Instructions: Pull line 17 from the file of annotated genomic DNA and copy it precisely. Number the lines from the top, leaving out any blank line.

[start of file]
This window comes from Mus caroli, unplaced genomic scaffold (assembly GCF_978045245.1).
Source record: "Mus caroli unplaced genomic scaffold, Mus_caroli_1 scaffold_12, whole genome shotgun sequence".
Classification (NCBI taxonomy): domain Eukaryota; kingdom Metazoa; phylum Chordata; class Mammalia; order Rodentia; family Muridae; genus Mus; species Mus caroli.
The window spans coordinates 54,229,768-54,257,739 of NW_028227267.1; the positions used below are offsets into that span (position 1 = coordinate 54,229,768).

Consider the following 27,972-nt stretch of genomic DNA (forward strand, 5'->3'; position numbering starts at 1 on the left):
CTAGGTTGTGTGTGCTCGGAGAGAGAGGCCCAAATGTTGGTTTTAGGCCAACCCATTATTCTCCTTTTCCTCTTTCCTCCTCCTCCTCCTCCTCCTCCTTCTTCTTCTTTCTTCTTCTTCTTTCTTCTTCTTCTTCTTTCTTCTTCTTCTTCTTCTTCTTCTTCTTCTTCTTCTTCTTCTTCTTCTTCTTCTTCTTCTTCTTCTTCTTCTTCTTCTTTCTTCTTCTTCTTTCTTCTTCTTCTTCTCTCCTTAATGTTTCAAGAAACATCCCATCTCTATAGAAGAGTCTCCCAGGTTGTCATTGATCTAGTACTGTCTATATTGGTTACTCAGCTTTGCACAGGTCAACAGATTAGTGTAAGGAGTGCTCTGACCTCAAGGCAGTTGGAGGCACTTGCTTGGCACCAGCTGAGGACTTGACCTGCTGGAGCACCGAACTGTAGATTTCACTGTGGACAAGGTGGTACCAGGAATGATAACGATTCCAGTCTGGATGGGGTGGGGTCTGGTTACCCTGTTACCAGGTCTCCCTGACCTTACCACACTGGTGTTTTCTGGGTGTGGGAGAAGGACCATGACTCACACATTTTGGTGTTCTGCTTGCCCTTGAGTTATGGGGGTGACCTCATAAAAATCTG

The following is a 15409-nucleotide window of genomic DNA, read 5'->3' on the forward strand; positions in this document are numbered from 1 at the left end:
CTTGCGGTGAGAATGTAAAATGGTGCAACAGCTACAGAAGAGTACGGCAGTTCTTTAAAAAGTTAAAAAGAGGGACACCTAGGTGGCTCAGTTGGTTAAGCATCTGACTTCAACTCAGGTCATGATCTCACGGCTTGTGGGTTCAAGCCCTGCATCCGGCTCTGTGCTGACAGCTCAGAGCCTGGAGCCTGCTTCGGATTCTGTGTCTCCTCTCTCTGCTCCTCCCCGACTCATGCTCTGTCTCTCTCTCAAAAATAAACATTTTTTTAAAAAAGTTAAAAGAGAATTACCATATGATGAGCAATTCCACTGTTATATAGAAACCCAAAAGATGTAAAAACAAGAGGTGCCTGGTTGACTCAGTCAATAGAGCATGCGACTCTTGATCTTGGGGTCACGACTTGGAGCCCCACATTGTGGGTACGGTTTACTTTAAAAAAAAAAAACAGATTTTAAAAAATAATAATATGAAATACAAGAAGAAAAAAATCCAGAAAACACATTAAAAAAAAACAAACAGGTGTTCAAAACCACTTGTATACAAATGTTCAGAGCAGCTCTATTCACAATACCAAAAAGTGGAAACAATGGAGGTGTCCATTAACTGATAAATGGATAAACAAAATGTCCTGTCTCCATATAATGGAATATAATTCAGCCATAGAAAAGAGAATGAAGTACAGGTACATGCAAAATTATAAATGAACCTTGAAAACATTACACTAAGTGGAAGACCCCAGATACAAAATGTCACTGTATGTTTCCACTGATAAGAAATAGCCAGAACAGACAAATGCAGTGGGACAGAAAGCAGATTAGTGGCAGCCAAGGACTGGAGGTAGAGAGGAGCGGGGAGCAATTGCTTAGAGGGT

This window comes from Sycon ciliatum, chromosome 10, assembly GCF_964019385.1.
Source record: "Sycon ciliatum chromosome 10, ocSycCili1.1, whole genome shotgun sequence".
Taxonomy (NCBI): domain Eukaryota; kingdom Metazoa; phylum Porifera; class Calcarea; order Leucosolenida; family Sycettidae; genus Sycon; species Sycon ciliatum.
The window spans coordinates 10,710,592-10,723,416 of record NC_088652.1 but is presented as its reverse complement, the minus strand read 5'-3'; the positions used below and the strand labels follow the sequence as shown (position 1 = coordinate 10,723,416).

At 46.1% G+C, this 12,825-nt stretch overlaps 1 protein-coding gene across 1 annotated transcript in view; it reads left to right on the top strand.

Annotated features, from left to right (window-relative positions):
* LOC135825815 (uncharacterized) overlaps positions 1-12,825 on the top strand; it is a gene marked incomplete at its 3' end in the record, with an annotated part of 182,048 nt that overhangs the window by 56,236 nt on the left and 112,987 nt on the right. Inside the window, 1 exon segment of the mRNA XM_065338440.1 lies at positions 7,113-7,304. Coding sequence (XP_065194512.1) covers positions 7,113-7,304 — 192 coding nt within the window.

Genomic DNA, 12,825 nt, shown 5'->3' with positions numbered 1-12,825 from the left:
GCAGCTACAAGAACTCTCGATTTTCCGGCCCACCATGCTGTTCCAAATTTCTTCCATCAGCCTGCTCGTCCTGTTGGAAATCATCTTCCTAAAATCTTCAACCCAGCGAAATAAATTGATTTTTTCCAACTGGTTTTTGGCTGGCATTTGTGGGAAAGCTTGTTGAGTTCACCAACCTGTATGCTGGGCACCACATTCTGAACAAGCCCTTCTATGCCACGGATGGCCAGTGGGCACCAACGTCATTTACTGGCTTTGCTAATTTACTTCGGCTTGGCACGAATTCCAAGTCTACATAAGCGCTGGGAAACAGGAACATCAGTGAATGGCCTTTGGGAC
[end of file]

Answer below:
GCAGCTACAAGAACTCTCGATTTTCCGGCCCACCATGCTGTTCCAAATTTCTTCCATCAGCCTGCTCGTCCTGTTGGAAATCATCTTCCTAAAATCTTCAACCCAGCGAAATAAATTGATTTTTTCCAACTGGTTTTTGGCTGGCATTTGTGGGAAAGCTTGTTGAGTTCACCAACCTGTATGCTGGGCACCACATTCTGAACAAGCCCTTCTATGCCACGGATGGCCAGTGGGCACCAACGTCATTTACTGGCTTTGCTAATTTACTTCGGCTTGGCACGAATTCCAAGTCTACATAAGCGCTGGGAAACAGGAACATCAGTGAATGGCCTTTGGGAC